UW Health not required to recognize union, board rules

The Wisconsin Employment Relations Commission has issued an opinion that the University of Wisconsin Health in Madison is not required to recognize the nurses' union and collectively bargain a contract under state law.

The ruling, issued Nov. 25 and shared with Becker's, is in response to an agreement reached in September between UW Health, nurses and Service Employees International Union Healthcare Wisconsin.

As part of the agreement, the union agreed to cancel a planned September strike and refrain from any further strikes until the end of a regulatory/legal process to review whether UW Health is covered by the Wisconsin Peace Act and can collectively bargain with SEIU, according to a statement shared with Becker's. In exchange, UW Health agreed to engage in a good faith, non-binding "meet and discuss" process with the union while any court proceedings regarding the collective bargaining issue are pending. 

The statement also said the union and UW Health would jointly petition the Wisconsin Employment Relations Commission for a ruling on whether the Wisconsin Employment Peace Act applies to the University of Wisconsin Hospital and Clinic Authority.

Under Act 10, UW Health was removed from the Wisconsin Employment Peace Act, which required it to recognize and negotiate with employee unions, according to the Milwaukee Journal Sentinel.

Nurses have advocated in recent years for the University of Wisconsin Hospitals and Clinics Authority to voluntarily recognize the union so they may regain representation. According to the union, more than 1,500 nurses have signed cards saying they want union representation, and the union size would be about 2,600. UW Health has 3,400 nurses total.

In its Nov. 25 decision, the Wisconsin Employment Relations Commission said the Wisconsin Employment Peace Act provisions in question do not apply to the University of Wisconsin Hospitals and Clinics Authority and its employees and their chosen representatives, if any.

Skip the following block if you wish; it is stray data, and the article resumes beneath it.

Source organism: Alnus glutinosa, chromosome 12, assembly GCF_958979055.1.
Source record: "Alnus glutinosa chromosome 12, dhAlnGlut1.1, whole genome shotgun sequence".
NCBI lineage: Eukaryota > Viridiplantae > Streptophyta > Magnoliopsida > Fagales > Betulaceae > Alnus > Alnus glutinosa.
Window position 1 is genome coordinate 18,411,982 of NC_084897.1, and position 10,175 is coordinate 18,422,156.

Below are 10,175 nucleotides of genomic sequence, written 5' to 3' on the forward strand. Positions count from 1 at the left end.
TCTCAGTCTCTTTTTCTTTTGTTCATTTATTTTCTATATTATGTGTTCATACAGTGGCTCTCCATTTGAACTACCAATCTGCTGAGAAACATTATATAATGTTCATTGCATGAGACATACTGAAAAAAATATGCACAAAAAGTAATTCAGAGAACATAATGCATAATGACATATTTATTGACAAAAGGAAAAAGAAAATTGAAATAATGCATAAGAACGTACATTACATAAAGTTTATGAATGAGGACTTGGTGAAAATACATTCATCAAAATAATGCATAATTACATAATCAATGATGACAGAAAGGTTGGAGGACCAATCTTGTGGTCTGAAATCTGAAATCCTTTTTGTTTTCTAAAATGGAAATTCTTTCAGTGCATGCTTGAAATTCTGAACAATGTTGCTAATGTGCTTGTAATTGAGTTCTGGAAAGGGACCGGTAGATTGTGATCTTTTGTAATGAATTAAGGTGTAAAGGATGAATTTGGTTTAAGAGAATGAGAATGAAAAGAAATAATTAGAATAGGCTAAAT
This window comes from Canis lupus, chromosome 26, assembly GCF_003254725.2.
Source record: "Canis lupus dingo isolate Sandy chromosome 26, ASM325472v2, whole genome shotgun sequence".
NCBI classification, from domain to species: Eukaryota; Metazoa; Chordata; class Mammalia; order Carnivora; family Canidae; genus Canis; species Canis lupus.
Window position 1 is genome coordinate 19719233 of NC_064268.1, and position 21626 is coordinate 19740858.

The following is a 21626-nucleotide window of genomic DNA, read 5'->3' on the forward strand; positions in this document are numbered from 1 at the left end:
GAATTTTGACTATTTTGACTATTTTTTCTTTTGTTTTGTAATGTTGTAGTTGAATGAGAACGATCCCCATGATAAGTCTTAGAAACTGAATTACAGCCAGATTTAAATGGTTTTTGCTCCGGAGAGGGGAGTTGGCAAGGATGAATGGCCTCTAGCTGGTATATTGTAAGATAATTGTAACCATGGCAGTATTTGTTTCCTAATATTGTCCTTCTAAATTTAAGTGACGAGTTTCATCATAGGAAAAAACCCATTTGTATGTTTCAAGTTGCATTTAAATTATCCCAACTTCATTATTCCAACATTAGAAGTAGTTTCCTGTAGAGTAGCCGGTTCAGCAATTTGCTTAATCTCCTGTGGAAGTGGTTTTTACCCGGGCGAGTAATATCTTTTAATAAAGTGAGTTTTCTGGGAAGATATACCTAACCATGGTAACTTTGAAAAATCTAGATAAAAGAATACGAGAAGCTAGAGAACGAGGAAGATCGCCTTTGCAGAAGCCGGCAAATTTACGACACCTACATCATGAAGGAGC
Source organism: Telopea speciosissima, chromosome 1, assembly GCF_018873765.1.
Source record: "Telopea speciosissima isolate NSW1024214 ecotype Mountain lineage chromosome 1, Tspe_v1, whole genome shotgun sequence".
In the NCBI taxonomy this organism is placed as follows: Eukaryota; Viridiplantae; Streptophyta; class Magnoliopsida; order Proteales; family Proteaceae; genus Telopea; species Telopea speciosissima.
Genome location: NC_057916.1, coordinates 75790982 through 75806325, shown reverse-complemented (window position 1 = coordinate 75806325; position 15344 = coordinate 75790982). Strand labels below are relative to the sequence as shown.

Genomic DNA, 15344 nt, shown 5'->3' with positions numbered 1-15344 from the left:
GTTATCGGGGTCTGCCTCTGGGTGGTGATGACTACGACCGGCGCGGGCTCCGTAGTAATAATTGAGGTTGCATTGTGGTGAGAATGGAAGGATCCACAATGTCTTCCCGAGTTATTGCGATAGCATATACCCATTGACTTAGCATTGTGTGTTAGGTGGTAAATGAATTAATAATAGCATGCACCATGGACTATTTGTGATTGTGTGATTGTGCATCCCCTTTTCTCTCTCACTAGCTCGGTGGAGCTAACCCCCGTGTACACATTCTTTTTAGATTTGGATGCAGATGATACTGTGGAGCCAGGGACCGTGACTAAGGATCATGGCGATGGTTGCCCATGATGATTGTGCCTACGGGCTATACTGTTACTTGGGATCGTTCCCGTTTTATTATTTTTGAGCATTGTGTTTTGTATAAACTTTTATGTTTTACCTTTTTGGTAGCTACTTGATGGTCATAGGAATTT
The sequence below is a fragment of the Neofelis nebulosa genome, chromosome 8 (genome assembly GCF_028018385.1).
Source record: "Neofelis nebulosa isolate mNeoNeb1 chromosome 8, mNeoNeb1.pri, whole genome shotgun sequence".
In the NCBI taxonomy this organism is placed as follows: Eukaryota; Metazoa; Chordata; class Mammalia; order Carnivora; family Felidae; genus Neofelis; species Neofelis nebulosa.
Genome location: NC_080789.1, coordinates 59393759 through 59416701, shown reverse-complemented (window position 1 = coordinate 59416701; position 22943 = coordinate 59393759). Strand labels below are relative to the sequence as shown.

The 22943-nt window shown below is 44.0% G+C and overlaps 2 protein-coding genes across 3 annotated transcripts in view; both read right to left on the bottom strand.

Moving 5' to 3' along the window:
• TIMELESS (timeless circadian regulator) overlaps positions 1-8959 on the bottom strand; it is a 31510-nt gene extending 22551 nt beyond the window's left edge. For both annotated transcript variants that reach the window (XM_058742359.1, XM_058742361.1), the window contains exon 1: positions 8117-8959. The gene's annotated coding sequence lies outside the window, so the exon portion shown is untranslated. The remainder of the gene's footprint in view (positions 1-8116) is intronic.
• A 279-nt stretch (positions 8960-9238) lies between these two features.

UW Health shared a statement with Becker's calling the decision "an important first step toward obtaining definitive answers from the Wisconsin legal system on both the question WERC addressed and whether UW Health could voluntarily recognize a union and bargain collectively."

The statement continued, "We believe that an expedited decision on these important legal issues will best allow us to move forward, which is why we are petitioning the Wisconsin Supreme Court for an opinion on these questions.

"We want to thank WERC for their diligent review."

UW Health registered nurses Mary Jorgensen, Colin Gillis and Sarah Langland also shared a statement with Becker's saying nurses will appeal the WERC decision.

"The groundbreaking agreement that nurses won in September empowers us with a union voice, and through a 'meet and discuss' process we are currently working on urgent improvements in patient care, staffing and retention," the statement reads. "Hundreds of us have already signed up to become union members and we are meeting directly with the administration to raise critical issues and create real solutions."

The statement also said the WERC opinion "does not impact our union membership or the 'meet and discuss' process at UW Health. While we respect WERC, we do not agree with its opinion that UW Health nurses are excluded from the Employment Peace Act. As the Wisconsin attorney general and labor law experts have asserted, UW Health clearly meets the definition of 'employer' under [state law] and is therefore covered. We will be appealing WERC's decision through the courts and petitioning for an election with the National Labor Relations Board. This is the first round in a multistep process for nurses achieving collective bargaining rights, either through the courts, the NLRB or through voluntary recognition by UW Health. UW nurses are at the forefront of a national movement of working people — Black, brown, AAPI, white and indigenous — who are organizing across race, place and industry for unions for all workers, no exceptions. We are continuing to build our union and work collectively with the administration to ensure UW Health is the best place to work and receive care."

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